Nothing is permanent, so everything is precious. Here’s a selection of some happenings—fleeting or otherwise—in the Buddhist world this week.
Penpa Tsering Elected as Central Tibetan Administration’s New President
After the third round of voting for the election of Sikyong (political leader) of the Central Tibetan Administration (CTA), officials announced Friday that former speaker of the Tibetan Parliament-in-Exile Penpa Tsering is the president-elect. Tsering succeeds Lobsang Sangay and will be the second Sikyong to hold the position, which was established in 2011 when the Dalai Lama stepped down as the political leader of the exile government. According to the Associated Press, more than 64,000 Tibetans living in exile voted in the election. Tsering also announced 45 new members of the Tibetan Parliament-in-Exile. In an interview with The Week after the electoral victory, Tsering said, “Strengthening Tibetan unity will be one of my top priorities.” Read more about Tsering here in an interview with The Week.
Dalai Lama and Russian Neuroscientists to Investigate Thukdam, a Meditative State Achieved After Death
In 2018, the Dalai Lama initiated an inquiry into the meditative state known as thukdam, a phenomenon in which the body of a Buddhist master remains without signs of decay well after being declared clinically dead. Last week, he gathered with scientists, monks and researchers to discuss the findings of Professor Svyatoslav Medvedev of the Russian Academy of Sciences, founder of the Institute of the Human Brain, St. Petersburg, who has examined 104 monks in meditation and recently observed a monk at Gyutö Monastery who remained in thukdam for 37 days. In turn, Professor Medvedev and other participants asked the Dalai Lama questions on thukdam, rebirth, and Buddhist insights into the workings of the brain. “There is evidence to see and measure. We can also find a detailed explanation of the inner subjective experience of the process of death in the Guhyasamaja Tantra texts. I hope scientists can take all this into account and come up with an explanation,” the Dalai Lama said.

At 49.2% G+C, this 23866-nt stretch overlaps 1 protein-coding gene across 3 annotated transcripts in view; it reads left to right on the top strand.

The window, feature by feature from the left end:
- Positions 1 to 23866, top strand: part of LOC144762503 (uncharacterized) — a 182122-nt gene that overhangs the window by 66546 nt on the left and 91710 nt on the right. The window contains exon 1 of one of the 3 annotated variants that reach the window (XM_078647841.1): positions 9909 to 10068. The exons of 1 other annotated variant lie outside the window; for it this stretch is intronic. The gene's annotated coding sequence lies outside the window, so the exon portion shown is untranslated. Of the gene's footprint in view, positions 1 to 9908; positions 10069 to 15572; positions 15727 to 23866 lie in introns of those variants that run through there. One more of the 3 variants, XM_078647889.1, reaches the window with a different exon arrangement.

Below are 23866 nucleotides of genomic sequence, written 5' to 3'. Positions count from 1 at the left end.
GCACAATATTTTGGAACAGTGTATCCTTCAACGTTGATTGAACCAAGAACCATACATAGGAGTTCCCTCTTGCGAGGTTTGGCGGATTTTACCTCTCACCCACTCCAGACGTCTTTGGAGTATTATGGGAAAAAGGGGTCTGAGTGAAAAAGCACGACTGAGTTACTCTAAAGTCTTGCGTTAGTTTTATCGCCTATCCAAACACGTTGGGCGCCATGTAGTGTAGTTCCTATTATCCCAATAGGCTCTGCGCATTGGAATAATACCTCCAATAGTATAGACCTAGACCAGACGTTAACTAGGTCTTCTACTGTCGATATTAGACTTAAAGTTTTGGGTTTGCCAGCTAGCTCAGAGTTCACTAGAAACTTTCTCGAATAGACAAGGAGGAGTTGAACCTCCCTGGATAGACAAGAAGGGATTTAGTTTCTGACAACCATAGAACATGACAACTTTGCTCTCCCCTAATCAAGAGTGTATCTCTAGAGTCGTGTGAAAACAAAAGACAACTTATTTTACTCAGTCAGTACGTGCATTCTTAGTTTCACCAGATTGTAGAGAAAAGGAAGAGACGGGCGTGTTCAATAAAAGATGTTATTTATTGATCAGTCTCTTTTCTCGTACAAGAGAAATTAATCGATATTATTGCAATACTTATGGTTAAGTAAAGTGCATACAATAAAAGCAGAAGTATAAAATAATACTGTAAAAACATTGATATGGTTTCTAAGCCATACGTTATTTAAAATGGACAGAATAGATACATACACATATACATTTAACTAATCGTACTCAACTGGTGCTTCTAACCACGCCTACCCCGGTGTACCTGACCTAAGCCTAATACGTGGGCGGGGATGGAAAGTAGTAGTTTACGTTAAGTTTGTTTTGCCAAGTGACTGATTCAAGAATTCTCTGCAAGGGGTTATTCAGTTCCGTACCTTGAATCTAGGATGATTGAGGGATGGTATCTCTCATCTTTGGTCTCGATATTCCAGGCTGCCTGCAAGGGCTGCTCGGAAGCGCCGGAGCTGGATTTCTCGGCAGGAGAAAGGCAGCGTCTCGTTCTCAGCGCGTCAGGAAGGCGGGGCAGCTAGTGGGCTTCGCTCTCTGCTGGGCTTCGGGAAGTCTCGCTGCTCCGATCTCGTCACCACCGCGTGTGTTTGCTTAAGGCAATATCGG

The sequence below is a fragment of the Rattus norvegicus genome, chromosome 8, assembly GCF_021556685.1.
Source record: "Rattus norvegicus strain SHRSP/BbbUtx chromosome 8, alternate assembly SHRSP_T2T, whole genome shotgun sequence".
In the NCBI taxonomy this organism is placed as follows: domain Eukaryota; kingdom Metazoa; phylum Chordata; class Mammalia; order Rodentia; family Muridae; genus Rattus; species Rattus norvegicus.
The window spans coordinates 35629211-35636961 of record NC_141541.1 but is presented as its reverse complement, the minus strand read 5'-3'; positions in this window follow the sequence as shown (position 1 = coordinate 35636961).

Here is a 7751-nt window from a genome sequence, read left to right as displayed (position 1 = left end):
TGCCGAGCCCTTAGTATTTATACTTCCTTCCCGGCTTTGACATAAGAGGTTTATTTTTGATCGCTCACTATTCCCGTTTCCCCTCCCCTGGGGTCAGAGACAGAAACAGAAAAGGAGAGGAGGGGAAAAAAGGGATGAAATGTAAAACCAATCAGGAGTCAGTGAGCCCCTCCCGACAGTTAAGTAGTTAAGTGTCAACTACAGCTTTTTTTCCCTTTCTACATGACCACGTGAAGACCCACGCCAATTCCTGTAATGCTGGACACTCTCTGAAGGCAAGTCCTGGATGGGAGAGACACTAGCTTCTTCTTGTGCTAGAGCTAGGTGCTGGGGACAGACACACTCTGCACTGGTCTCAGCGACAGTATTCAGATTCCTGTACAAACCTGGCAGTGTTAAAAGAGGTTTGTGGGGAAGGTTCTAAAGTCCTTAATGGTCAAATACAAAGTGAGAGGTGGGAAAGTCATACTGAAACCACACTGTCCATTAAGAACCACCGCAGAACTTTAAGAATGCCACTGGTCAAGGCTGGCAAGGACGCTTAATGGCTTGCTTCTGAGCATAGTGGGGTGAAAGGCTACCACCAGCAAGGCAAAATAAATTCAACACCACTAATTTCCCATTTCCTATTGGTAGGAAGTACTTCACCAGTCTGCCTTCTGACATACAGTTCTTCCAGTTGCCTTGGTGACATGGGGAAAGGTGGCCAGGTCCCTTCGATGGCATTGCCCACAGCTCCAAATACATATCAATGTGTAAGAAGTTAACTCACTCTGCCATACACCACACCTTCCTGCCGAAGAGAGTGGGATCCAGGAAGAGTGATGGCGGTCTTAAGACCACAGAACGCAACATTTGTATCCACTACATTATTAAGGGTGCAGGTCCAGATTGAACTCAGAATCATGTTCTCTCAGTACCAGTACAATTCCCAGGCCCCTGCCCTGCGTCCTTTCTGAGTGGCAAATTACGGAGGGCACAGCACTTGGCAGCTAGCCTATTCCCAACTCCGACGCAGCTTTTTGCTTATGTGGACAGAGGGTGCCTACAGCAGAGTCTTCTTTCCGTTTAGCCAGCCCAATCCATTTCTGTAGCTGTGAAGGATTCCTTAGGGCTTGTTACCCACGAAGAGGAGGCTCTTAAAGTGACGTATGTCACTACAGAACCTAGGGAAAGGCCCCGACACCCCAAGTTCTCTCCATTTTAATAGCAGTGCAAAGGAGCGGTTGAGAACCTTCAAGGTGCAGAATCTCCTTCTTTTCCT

Upcoming Talk Explores the Asian American Buddhist Identity
In an upcoming event, author Chenxing Han will discuss her recent book, Be the Refuge: Raising the Voices of Asian American Buddhists, with anthropologist Dr. Nalika Gajaweera. Covering identity, language, and lineage, the talk will focus on illuminating the diversity and intersectionality of Asian American Buddhists.
“Reimagine: A New Generation of Asian American Buddhists” is the fifth installment of the Harvard Buddhist Community’s 2021 Buddhism and Race Speaker Series, a program of monthly virtual events from January through August that explores the process of achieving decolonized, anti-racist Buddhist practices and communities. The free event will be held on Zoom on May 20 at 7 p.m. EDT.
Coalition of Buddhist Organizations Deliver Medical Relief to Pro-Democracy Protesters in Myanmar